Fault Finding




There are lots of faults that can occur in household wiring, and many of them are covered in this article.
The aim is to prevent faults from occurring by following our previous discussions, but if a fault is occurs, here is what to do.
This routine also applies to COMMISSIONING the circuit (testing the circuit for the first time), before power is applied.

If the mains has already been connected, TURN IT OFF. Make sure no-one can turn it ON. Normally the supply will not be connected - but if it is available, turn it OFF.
We will not be using the "MAINS" for any of our testing.
The supply we will be using is an isolated supply with very limited current.
We call this a TEST SUPPLY and is produced via a transformer or a 12v to 240v inverter.
The capability of the TEST SUPPLY is 15VA to 250VA. It has the same amplitude and frequency as the mains, but is isolated from the mains and has a very small current capability, so any major fault will not cause damage to the wiring.

Start the Testing or Commissioning process by turning all the switches OFF.
This especially applies to fluorescent lights as they exhibit a very high resistance when measured with a multimeter but will come on when the supply is present.
Go to the fuse box and turn ON all circuit breakers except the incoming breaker.
Measure between the bottom of the main circuit breaker and the incoming neutral bar with a multimeter set to high ohms.
You should have a very high resistance and the needle should not move. If it does, turn off one circuit breaker at a time until the resistance increases.
You have now located the run to the short-circuit, leakage or powered device.
Switch OFF the circuit breaker to the faulty "run" and measure between the top of the breaker and the neutral bar with the meter set to low ohms. - in other words, the Active and Neutral of the "run."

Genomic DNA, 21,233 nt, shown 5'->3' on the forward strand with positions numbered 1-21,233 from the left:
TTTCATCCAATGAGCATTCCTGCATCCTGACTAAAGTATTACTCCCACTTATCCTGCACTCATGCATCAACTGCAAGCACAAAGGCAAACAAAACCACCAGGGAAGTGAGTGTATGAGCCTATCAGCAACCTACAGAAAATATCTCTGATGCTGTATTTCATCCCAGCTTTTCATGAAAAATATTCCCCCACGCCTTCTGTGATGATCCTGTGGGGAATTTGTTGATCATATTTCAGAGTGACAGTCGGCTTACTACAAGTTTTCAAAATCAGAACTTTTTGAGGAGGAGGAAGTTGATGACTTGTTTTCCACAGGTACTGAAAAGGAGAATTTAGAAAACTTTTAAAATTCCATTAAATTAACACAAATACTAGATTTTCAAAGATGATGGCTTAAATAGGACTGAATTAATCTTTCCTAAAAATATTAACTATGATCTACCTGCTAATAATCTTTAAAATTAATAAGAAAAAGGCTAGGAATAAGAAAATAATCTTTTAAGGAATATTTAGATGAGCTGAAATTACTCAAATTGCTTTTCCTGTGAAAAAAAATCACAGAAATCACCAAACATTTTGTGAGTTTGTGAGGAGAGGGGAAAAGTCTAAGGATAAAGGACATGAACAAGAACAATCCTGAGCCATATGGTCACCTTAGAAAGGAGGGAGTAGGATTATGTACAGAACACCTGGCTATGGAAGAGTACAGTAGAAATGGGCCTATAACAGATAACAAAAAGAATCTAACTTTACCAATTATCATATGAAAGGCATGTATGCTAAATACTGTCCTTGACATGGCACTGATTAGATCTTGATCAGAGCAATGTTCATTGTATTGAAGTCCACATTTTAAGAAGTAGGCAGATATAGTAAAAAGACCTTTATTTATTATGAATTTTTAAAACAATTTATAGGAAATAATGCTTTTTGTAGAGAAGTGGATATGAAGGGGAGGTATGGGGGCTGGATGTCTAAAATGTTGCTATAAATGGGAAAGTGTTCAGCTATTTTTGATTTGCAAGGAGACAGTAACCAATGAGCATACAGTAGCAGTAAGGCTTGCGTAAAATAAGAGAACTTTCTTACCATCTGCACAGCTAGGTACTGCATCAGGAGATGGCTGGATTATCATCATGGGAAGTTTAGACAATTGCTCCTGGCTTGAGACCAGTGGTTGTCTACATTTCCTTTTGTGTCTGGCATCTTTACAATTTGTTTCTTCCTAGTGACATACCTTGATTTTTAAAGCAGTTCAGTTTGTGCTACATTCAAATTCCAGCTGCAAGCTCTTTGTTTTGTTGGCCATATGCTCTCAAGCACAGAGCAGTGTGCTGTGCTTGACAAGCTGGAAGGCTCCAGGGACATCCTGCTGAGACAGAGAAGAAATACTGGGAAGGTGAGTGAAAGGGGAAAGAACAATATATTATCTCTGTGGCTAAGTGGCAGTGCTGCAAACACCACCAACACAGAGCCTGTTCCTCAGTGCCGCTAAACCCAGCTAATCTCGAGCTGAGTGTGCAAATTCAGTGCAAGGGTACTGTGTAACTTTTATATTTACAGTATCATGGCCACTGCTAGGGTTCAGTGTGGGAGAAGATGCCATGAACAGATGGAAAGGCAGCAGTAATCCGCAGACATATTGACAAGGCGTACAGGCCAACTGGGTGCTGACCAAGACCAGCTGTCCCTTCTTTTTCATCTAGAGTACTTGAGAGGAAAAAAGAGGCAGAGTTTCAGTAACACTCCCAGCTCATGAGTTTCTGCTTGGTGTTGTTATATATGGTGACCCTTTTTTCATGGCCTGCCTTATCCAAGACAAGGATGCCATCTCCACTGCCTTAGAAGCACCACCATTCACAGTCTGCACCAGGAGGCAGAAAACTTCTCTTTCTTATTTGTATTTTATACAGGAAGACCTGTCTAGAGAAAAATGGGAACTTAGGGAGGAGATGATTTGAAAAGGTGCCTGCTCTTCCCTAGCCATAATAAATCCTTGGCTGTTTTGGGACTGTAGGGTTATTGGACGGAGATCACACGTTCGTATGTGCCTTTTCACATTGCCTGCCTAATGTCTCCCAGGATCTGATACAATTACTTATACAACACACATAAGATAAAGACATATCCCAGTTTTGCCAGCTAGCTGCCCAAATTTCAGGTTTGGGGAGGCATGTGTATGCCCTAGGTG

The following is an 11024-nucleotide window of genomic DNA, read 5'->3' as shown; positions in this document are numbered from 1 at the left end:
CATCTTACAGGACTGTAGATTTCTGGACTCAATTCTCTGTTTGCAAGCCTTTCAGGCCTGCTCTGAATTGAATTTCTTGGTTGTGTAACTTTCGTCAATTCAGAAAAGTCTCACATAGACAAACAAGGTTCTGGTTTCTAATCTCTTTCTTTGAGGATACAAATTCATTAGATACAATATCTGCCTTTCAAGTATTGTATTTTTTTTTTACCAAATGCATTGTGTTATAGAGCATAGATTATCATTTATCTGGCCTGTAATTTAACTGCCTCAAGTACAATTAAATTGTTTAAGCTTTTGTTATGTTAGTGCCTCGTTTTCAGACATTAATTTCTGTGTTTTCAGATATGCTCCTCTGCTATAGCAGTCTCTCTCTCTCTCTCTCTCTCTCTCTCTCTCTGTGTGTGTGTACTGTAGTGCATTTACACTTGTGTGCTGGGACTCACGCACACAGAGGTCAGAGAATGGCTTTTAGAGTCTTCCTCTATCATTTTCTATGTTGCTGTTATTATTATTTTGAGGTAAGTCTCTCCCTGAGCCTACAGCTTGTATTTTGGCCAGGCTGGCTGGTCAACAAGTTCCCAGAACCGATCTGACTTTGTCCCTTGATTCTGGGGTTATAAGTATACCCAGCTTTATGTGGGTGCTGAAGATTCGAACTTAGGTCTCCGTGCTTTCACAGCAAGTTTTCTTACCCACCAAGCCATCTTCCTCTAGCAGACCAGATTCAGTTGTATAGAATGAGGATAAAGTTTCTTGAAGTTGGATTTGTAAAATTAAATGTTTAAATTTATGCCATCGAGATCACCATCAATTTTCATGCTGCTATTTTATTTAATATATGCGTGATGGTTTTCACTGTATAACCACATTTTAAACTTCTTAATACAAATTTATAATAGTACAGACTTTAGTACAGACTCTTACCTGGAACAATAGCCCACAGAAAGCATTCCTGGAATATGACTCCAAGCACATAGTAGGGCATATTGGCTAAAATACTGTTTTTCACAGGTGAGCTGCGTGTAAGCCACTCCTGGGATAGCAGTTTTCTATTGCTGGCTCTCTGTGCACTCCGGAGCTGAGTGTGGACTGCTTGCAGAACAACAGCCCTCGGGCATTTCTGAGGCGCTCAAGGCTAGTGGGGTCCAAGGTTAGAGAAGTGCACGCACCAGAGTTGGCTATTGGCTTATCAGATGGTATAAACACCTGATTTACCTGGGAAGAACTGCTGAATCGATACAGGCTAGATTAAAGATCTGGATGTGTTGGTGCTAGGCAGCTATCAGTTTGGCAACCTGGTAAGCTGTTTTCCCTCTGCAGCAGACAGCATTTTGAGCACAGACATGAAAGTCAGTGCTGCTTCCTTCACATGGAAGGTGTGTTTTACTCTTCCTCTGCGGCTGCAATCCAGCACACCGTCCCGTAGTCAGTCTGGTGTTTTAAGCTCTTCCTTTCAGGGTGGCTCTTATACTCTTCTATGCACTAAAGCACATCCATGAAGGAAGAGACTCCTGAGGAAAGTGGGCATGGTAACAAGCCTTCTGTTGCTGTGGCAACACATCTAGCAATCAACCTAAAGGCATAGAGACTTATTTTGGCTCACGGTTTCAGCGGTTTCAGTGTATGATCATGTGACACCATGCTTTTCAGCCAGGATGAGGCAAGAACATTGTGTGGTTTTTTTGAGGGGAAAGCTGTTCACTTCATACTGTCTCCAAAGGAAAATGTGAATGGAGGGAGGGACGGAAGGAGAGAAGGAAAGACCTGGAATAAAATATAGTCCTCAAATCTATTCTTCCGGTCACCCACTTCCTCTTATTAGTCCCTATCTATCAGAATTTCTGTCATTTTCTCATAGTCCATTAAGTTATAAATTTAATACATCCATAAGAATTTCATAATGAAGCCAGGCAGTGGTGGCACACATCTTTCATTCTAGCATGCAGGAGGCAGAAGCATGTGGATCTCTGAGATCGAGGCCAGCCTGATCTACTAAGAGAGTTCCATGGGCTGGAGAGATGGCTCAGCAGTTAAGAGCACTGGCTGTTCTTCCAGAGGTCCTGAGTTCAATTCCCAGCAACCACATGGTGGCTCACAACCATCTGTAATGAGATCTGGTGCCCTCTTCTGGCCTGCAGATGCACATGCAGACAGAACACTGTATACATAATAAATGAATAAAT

Remove all globes from the run because one of the switches may be manufactured up-side-down and it is ON when the rocker shows OFF.
The resistance of the filament of a globe will be as low as 40 ohms when cold, so any resistance below 40 ohms (such as 0 ohms to 10 ohms) indicates a short-circuit.
Look at your wiring diagram and find the middle of the run.
Go to the switch in the middle of the run and un-twist the wiring.
This will eliminate half the run.
Keep halving the run until you find the fault.
It could be one strand of wire touching another or a fault inside a power point.
You must get an OPEN CIRCUIT for the entire wiring of the house before you can start.

Once you get an OPEN CIRCUIT you can check each light and power point.

For this you need a TEST POWER SUPPLY consisting of an ISOLATING TRANSFORMER.
You can buy these but they are expensive.
A cheap alternative is to make your own.
Get two identical transformers and connect the secondary of one transformer to the secondary of the other.

Connecting two transformers to make

Any transformers from 15VA to 250VA can be used and if you do not have identical transformers, you need 2 transformers with the same secondary voltages. If one transformer has a number of secondary, tappings, select the one that matches the other transformer.
If you can only get 15vA transformers, you will only be able to test each output with a 15 watt globe.
Put the two transformers in a box with a switch and add two jumper leads with covered alligator clips.
You now have MAINS VOLTAGE but with only 15 VA to 250 VA capability. The MAINS we are supplying is also isolated. 
Connect either lead to the bottom of the incoming circuit breaker and make sure this breaker is OFF.
Connect the other lead to the incoming neutral lead.
Get a 15 watt globe and insert it into a bayonet fitting and turn it ON. Check the two-way switching.
Buy or make a globe on a plug, just like a night-light and plug it into each of the power points.
Don't forget to check the power point in the cupboard for the dishwasher, overhead fan, ignition for the gas cook-top and oven.
Make a note of all the outlets that do not work.
For every switch and every power point you will have an active-IN and active-OUT lead.